I keep making the point that the American people deserve more from those that would seek positions of extreme leadership. Both the Democratic and Republican candidates seem to think that telling any old kind of story is appropriate because the folks that will be voting for them will not care enough to dig beyond the spin. We are all at fault because we have let politicians get away with campaigning on spin rather than on ideas and truth. The press fails to call political candidates on their gross errors. The politicians feel the need to out-perform one another as if running for president was nothing more than a long running series like American Idol.

One way to eliminate the problem might be to shorten the campaign season. Two years of running for president is far too long and far too costly to produce anything more than mediocrity in the long term.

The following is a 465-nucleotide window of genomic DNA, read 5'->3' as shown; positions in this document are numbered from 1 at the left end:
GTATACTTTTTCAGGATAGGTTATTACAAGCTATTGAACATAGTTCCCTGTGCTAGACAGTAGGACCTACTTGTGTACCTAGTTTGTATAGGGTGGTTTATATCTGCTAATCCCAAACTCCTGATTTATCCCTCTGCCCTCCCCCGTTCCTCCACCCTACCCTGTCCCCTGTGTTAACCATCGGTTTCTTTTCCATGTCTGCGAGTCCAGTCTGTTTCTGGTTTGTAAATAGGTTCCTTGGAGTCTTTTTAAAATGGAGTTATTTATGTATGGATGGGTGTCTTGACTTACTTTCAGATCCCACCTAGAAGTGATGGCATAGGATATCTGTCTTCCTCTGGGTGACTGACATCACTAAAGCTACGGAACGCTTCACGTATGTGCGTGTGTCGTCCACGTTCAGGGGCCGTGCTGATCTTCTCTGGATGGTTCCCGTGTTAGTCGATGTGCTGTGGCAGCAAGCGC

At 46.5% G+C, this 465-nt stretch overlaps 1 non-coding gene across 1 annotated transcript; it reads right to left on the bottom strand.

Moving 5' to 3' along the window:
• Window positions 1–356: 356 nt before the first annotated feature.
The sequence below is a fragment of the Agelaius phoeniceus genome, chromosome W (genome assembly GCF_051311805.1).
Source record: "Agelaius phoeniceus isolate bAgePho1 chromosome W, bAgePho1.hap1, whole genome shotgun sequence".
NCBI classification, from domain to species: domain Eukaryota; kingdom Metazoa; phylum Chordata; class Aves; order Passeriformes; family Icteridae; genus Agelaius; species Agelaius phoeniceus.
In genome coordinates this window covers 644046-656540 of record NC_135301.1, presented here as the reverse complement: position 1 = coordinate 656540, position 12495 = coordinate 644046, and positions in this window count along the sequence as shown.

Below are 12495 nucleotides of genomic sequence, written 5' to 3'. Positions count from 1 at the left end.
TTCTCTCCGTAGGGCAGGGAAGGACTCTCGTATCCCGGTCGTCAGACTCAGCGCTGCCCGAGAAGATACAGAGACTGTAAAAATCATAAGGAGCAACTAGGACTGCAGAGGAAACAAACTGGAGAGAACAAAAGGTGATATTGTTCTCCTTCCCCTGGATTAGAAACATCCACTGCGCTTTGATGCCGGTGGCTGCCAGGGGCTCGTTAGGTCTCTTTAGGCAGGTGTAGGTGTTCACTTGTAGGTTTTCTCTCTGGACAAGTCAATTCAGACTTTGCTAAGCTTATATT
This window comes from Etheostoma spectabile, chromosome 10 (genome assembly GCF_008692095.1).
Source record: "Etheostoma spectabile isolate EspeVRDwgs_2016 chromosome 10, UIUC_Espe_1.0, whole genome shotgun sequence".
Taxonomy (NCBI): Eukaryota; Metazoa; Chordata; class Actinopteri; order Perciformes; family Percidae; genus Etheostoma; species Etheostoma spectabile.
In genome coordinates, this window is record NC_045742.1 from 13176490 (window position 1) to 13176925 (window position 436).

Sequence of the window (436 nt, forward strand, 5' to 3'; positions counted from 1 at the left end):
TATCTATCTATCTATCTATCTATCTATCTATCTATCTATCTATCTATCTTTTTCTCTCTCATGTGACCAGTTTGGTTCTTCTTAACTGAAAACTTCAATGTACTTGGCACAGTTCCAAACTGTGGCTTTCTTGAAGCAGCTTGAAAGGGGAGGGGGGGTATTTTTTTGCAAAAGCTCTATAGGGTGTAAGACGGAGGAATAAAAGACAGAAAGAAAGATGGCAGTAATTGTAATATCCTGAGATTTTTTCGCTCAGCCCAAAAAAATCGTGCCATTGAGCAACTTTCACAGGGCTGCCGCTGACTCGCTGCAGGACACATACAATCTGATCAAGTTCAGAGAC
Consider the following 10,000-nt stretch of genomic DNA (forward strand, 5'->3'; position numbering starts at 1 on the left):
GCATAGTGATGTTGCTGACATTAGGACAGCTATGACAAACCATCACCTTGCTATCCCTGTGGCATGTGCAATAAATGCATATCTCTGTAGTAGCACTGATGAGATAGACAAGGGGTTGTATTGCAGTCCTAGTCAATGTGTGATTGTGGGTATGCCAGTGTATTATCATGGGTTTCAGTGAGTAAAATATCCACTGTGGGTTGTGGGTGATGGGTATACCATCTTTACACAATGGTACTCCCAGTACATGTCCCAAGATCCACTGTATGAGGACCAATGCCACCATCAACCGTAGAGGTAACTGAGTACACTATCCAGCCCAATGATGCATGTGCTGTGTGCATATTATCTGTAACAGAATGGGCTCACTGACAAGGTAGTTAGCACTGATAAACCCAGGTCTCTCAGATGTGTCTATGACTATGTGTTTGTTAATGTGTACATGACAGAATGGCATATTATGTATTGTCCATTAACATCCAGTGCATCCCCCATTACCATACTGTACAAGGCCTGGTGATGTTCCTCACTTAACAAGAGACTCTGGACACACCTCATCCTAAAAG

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clipped from www.factcheck.org
Amid barbs on Iraq, there were exaggerations on energy, insurance and other issues in the second debate of candidates for the Democratic presidential nomination. Among those we found:
Sen. Joseph Biden of Delaware wrongly cast Iran as a nation running out of oil.
Former Sen. John Edwards of North Carolina talked about gas price manipulation by Big Oil where investigators have found none.
Ohio Rep. Dennis Kucinich and Connecticut Sen. Chris Dodd used old figures that are almost 2 million too high when stating the number of uninsured.
New York Sen. Hillary Clinton lumped all the Republican Presidential candidates together when it came to their support for the war. That’s not quite right.

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FactCheck.org found no whoppers but the Democrats were not without their own version of spin. The entire article can be read by clicking on the clipped from www,factcheck.org above.While I support one of the Democrats, it is important that they be called on their own spin.